Creepy, the horror movie streaming service, is kicking off the new year with some ancient traditions thanks to a folk horror collection. The program includes 46 films marked in Woodlands Dark and Days Bewitched, a great and comprehensive new documentary on the folk horror genre.
Dark Forest is a three-hour exploration of the history of folk horror on film. The six-part series is directed by Kier-La Janisse and includes clips from nearly 100 films, all interspersed with commentary from writers, enthusiasts, filmmakers, academics, and experts. family. The documentary begins by explaining the origins of folk horror films, particularly in Britain, with things like land migrations, recalling Britain’s pagan history, as well as the country’s unique heritage of witchcraft and wiccans as an opposing force to the often cruel and consuming state church.
After these first English-focused segments, the film shifts its perspective to the rest of the world. It explores American folk horror traditions related to the country’s dark history with Native Americans (often under a dark cloud of colonial brutality) and slavery, as well as slavery. Unique horrors of open spaces and country lands. Final, Dark Forest offers perspectives on folk horror around the world including places like Russia, Czechoslovakia, Japan and many more.
While watching an entire series is an entertaining way to spend an afternoon, it’s probably not the best way to get in. Dark Forest. Instead, it’s best to approach the documentary by breaking it down and watching it part by part, then watching the most important movies of that segment when you’re done.
Of course, finding the time for all 45 movies is a pretty high request. So here are six folk horror movies available on Shudder that will give you a good idea of the folk horror genre and help you enjoy the documentary a little more.
The Wicker Man (England, 1973)
One of the quintessential British folk horror films, Bad guy Follows a god-fearing detective as he arrives on a remote British island, where a charismatic man – played by young Christopher Lee – leads a hit village aiming to return to his roots. pagan sources of British culture. If you haven’t seen this classic, it’s a great backdrop for you to finally settle down to admire it.
Witchfinder General (UK, 1968)
Witches are an important part of folk horror and from the start they have always been more complicated than good or evil and true or false. Witchfinder General takes place at the height of medieval witch fear in England and follows Vincent Price as an evil witch hunter who travels from town to town instilling a fear of magic, only to take over towns for its own terrible gain.
Viy (Soviet Union, 1967)
Viy follows a young 19th-century Russian seminary student who is assigned to stay three nights in the crypt to bless a woman’s soul as it ascends to heaven. On the first night, however, the woman comes to life and tries to destroy his faith, first by seducing him, then by summoning an army of demons. Viy was the first Soviet horror film and drew on similar elements from church films to the British tradition, but with a distinctly different tone. It’s creepy, but also often completely silly, with a tone that helped make the movie age such a wonderful and enjoyable mix of horror, camp, and general anarchy.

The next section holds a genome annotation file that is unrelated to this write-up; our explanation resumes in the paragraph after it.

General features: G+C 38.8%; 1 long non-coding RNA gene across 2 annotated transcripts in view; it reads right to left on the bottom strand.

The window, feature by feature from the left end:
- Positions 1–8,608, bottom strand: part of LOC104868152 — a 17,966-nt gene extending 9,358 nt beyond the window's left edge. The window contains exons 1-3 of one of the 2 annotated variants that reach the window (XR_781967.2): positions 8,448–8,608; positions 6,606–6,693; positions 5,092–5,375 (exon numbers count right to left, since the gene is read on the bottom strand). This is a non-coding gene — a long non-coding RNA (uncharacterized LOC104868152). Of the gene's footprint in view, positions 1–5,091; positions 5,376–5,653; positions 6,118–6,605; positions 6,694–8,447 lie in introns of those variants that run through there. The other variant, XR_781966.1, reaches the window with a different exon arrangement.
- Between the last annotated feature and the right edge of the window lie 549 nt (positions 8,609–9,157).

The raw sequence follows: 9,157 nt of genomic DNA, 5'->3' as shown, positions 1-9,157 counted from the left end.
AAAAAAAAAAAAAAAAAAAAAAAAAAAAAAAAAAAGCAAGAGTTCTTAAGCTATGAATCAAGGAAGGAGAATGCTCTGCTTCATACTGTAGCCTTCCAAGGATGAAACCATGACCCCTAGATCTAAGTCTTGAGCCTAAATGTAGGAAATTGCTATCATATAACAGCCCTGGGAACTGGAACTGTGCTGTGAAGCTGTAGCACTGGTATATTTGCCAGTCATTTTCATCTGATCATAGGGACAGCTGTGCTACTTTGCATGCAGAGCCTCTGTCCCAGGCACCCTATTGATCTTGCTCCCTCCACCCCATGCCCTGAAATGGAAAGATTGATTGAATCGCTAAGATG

Chainsaw Massacre in Texas (USA, 1974)
A compelling argument that Dark Forest make it Texas Chainsaw Massacre deserves a place in the folk-horror conversation. Set in the dusty and desolate plains of a small Texas town, this horror thriller follows a group of teenage friends as they fall victim to the chainsaw-wielding man/monster Leatherface. Most of the folk traditions of the United States don’t go back as far as their European counterparts, but the country is full of the kind of open-minded, secluded, and obviously non-modern town that the stories of. Contemporary folk horror thrives.
Noroi: The Curse (Japan, 2005)
Noroi is a horror film that features a Japanese filmmaker who investigates supernatural happenings across the country. As he continued his research, he realized that the entire old village had been flooded to create a new dam, thus disrupting an ancient folk ritual of imprisoning a demon. The idea of commerce, technology, and big business upending folk traditions – not the 20th century idea of seeing the church as a disruptive force – is something that can be found in horror movies. modern folk around the world, but especially evident in Noroi.
La Llorona (Guatamala, 2020)
Not to be confused with the mediocre-best-of-Conjuring universe movie, Curse of La Llorona, this Guatemalan movie is one of the most beautiful and haunting horror movies released in the last few years. The film follows a lightly fictionalized version of the Guatemalan dictator Efraín Ríos Montt, who, under the leadership of the Guatemalan army, caused a mass genocide of the county’s indigenous population – known as the Silent Genocide. quiet. In the film, the dictator is put on trial at the end of his life, but after being unjustly innocent, the spirits of the Kaqchikels he helped kill begin to haunt his home.
https://www.polygon.com/22876758/best-folk-horror-movies-shudder-woodland-dark-days-bewitched New wave of creepy folk thrillers streaming thanks to Shudder